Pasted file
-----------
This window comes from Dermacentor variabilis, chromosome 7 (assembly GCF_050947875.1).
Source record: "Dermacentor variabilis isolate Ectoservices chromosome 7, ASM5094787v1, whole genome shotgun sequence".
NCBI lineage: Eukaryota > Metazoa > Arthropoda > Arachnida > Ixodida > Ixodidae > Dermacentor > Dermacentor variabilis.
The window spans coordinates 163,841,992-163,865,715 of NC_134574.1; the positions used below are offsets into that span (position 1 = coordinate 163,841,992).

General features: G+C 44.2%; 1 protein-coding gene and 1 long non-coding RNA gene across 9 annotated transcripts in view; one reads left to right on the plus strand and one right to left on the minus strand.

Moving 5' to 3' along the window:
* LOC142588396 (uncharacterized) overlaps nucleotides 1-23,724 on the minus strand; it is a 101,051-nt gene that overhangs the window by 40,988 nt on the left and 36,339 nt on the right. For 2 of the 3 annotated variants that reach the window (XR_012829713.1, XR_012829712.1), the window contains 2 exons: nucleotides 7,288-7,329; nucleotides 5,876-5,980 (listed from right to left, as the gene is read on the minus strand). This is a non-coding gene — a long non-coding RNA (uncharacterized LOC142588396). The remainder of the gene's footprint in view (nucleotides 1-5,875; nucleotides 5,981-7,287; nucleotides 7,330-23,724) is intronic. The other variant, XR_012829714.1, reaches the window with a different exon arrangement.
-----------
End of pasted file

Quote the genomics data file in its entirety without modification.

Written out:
This window comes from Dermacentor variabilis, chromosome 7 (assembly GCF_050947875.1).
Source record: "Dermacentor variabilis isolate Ectoservices chromosome 7, ASM5094787v1, whole genome shotgun sequence".
NCBI lineage: Eukaryota > Metazoa > Arthropoda > Arachnida > Ixodida > Ixodidae > Dermacentor > Dermacentor variabilis.
The window spans coordinates 163,841,992-163,865,715 of NC_134574.1; the positions used below are offsets into that span (position 1 = coordinate 163,841,992).

General features: G+C 44.2%; 1 protein-coding gene and 1 long non-coding RNA gene across 9 annotated transcripts in view; one reads left to right on the plus strand and one right to left on the minus strand.

Moving 5' to 3' along the window:
* LOC142588396 (uncharacterized) overlaps nucleotides 1-23,724 on the minus strand; it is a 101,051-nt gene that overhangs the window by 40,988 nt on the left and 36,339 nt on the right. For 2 of the 3 annotated variants that reach the window (XR_012829713.1, XR_012829712.1), the window contains 2 exons: nucleotides 7,288-7,329; nucleotides 5,876-5,980 (listed from right to left, as the gene is read on the minus strand). This is a non-coding gene — a long non-coding RNA (uncharacterized LOC142588396). The remainder of the gene's footprint in view (nucleotides 1-5,875; nucleotides 5,981-7,287; nucleotides 7,330-23,724) is intronic. The other variant, XR_012829714.1, reaches the window with a different exon arrangement.